Confessions of a Bootstrapper

One tech entrepreneur shares what he’s learned about building a business with no outside money

 
Written by Robert Gold

Like many entrepreneurs, Bijan Vaez is no stranger to pinching pennies. Vaez is co-founder and CTO at EventMobi, which develops mobile apps for events and conferences. He founded the company with his brother in 2009, shortly after the iPhone 3G was announced: “We had an inkling that we were into the next technology revolution with the introduction of these smartphones,” he says in this week’s BusinessCast podcast. Today, the company has more than 55 employees and serves clients in 40 countries.

EventMobi is an entirely bootstrapped company; the Vaez brothers opted not to take on debt or court external investors to build their company. It was a conscious choice that has at times made things difficult, but Vaez is confident it’s an essential component of the firm’s success. Here, he shares three of the lessons he’s learned about building a successful business with no outside cash.

1. Make it part of your firm’s DNA

EventMobi is the second company Vaez launched; it’s the fourth for his brother. In their past experiences, both had experienced firsthand the challenges and headaches that can come from trying to secure external funding. For that reason, bootstrapping “was a goal for us,” he says. From the start, financial self-sufficiency was part of the company’s DNA. “We wanted to create a product that added value for people that we could sell from the get-go,” he explains.

2. Target an industry with money to spend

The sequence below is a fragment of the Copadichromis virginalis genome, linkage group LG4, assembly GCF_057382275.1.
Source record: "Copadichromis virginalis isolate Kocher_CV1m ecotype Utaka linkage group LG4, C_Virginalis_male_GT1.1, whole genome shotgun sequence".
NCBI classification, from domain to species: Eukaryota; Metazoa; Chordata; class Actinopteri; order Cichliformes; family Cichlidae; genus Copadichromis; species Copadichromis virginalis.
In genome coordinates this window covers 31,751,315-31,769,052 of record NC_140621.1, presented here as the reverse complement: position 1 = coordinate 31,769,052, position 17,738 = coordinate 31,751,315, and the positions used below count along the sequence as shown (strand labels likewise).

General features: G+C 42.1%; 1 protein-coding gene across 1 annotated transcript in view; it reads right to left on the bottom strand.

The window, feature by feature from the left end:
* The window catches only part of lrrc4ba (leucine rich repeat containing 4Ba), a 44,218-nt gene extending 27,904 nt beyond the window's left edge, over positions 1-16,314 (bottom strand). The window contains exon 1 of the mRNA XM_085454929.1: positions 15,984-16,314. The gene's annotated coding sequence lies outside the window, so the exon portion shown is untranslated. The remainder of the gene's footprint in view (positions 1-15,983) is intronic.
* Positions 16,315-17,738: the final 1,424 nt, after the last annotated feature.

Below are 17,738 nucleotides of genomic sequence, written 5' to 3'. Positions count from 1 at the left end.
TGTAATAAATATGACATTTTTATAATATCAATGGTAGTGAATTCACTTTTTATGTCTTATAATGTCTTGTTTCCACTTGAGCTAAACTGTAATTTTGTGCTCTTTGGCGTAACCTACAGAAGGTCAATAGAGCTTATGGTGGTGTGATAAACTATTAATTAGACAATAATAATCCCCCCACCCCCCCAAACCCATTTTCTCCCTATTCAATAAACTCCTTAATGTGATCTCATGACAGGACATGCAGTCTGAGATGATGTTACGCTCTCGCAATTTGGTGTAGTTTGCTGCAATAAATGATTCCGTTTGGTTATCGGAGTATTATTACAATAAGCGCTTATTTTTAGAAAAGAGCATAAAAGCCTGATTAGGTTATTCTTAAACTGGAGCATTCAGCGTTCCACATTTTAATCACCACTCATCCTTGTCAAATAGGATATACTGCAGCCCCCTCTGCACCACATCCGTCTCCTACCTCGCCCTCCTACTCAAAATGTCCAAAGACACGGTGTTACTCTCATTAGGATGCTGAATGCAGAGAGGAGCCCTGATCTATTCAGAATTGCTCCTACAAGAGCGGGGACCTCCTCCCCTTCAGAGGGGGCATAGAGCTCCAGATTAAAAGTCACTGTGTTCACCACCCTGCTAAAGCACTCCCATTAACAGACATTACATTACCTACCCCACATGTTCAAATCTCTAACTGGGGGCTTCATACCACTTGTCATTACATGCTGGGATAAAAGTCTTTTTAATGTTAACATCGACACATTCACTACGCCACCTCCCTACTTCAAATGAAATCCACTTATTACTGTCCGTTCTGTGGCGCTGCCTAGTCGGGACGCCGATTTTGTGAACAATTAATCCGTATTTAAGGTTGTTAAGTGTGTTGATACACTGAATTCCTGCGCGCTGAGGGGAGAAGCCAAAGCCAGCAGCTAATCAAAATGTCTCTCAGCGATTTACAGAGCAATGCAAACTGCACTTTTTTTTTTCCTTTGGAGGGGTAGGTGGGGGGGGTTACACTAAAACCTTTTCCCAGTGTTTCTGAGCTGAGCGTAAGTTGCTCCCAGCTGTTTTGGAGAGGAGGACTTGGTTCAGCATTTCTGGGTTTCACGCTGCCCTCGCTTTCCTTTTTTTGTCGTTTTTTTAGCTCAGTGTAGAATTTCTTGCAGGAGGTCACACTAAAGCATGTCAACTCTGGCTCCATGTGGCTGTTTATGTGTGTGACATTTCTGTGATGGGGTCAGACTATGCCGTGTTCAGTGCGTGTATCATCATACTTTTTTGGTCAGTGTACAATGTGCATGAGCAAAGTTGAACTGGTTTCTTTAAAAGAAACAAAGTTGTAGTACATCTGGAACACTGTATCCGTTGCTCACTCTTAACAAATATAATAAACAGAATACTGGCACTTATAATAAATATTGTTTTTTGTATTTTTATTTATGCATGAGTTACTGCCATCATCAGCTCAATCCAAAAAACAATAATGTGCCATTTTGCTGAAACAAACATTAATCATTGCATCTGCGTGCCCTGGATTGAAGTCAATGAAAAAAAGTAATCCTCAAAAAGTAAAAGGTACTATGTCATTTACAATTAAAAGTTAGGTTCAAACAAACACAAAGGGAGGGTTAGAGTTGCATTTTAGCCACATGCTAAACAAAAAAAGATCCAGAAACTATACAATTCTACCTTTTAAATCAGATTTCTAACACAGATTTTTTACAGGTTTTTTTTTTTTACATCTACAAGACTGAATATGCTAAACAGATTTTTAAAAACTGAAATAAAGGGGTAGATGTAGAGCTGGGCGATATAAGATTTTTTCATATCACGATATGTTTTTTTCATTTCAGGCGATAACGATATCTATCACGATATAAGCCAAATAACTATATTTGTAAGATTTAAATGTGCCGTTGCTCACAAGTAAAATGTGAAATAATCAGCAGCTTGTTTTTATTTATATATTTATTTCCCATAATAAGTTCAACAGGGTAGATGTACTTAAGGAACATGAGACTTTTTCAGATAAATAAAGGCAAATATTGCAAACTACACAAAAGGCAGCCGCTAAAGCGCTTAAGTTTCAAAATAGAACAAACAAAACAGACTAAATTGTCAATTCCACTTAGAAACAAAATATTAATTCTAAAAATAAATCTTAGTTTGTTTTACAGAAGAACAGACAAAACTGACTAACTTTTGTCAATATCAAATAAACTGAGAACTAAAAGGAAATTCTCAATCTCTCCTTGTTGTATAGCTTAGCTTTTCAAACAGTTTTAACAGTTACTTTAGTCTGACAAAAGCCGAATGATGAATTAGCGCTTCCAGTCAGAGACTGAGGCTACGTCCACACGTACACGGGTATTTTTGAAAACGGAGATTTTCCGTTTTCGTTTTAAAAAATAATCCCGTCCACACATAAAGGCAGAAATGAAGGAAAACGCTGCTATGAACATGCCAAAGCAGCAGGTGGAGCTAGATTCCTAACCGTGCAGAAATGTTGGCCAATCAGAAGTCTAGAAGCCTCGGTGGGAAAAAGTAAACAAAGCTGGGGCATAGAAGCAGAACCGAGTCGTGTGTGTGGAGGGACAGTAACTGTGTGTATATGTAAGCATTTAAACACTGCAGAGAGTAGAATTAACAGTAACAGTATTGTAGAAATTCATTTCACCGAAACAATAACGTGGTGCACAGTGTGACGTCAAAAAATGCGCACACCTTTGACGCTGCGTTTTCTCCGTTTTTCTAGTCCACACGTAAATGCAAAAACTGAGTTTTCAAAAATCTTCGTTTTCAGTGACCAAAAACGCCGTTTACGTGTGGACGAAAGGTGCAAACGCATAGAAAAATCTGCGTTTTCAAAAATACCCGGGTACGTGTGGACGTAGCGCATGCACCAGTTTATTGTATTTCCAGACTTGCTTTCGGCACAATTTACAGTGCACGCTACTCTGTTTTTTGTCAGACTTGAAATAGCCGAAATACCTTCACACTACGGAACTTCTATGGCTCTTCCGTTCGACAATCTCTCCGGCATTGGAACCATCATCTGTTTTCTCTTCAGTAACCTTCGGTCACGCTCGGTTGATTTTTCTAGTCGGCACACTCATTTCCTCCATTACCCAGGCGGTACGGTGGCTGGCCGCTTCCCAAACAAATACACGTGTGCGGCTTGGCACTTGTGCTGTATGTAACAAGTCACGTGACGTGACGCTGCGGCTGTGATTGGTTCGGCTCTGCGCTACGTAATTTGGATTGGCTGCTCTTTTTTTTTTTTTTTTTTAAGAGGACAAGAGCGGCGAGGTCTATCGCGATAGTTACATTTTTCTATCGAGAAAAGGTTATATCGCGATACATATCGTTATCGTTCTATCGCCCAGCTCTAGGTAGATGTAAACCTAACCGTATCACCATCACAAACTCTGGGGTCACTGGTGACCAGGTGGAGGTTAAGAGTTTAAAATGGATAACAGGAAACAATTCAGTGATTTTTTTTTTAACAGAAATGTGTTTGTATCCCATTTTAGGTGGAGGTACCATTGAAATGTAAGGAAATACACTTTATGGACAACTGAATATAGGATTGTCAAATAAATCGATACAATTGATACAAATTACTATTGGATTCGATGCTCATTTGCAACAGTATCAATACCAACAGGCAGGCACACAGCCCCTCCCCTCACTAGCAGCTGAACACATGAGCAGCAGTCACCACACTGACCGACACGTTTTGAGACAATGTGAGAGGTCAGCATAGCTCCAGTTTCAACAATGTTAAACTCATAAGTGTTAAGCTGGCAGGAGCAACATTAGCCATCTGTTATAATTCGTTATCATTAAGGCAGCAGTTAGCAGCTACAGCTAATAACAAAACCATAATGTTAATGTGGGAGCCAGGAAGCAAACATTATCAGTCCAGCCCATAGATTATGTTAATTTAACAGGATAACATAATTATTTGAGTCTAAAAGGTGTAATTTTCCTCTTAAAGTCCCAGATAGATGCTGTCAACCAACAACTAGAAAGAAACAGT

“As a bootstrapped company, we wanted to have revenue from Day One,” says Vaez. Of course, it wasn’t that simple; for the first year or so, EventMobi did give the product away to some early adopters so the brothers could refine the offering and better understand what the market needed. “But our goal was never to offer a ‘freemium’ product,” Vaez said.

EventMobi was able to quickly get out of the freebie ghetto by carefully choosing to serve a market that a) had money to spend, and b) offered the prospect of repeatable revenue. The corporate events and conferences sector was the perfect fit, and money started coming in shortly after launch.

3. Be frugal (and stay that way)

A major reason bootstrapping has worked for EventMobi is the penny-wise nature of the Vaez brothers. “Being frugal was definitely useful,” says Vaez. He was only 20 when the company began; since he had “no strings attached,” he moved back in with his parents to save money. His brother did the same, and together they built the business with little more than two laptops as overhead. “We didn’t have any extra costs to spend money on for the first few years,” says Vaez. “We were working all the time.” It was an experience that he says forged EventMobi’s culture: “We’re still fairly frugal to this day.”

For more of Vaez’s thoughts, check out this week’s BusinessCast, which you can listen to by clicking the button above or download by clicking on the iTunes logo below:

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For more BusinessCast podcasts, click here.

Originally appeared on PROFITguide.com

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